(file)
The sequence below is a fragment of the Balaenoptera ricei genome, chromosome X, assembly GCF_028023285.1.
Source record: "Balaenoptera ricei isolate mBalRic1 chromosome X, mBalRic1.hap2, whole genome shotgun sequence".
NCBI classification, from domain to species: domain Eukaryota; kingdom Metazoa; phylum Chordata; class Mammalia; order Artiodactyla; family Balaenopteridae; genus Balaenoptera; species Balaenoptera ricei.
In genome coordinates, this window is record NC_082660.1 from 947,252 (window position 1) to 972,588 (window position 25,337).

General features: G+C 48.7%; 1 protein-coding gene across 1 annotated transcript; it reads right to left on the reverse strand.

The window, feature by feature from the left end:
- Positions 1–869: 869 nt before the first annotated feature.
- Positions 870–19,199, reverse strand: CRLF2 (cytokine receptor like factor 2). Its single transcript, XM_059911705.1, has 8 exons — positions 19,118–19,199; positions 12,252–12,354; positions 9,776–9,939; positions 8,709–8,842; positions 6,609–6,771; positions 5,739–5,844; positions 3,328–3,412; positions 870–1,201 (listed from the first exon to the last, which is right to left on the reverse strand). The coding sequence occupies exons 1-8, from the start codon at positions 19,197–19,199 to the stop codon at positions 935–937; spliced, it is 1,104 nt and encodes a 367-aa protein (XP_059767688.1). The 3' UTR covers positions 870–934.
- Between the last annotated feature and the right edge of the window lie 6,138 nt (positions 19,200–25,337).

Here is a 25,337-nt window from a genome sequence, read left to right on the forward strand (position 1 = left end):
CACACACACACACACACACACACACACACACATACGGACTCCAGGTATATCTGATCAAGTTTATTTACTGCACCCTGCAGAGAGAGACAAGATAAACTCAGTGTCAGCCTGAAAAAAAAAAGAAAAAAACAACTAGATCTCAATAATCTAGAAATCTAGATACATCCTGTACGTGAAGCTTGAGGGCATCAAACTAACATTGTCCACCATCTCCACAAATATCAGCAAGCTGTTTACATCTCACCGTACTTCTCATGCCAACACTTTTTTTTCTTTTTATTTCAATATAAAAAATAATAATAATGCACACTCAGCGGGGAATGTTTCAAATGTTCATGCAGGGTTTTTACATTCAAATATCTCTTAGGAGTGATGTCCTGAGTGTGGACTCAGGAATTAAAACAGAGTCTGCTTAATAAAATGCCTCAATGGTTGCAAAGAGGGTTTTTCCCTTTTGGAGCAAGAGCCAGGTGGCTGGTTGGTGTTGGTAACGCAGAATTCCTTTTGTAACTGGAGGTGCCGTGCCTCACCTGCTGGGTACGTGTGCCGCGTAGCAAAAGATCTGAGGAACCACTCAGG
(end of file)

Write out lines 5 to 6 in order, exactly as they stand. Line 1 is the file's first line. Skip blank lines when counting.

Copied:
General features: G+C 48.7%; 1 protein-coding gene across 1 annotated transcript; it reads right to left on the reverse strand.

The window, feature by feature from the left end: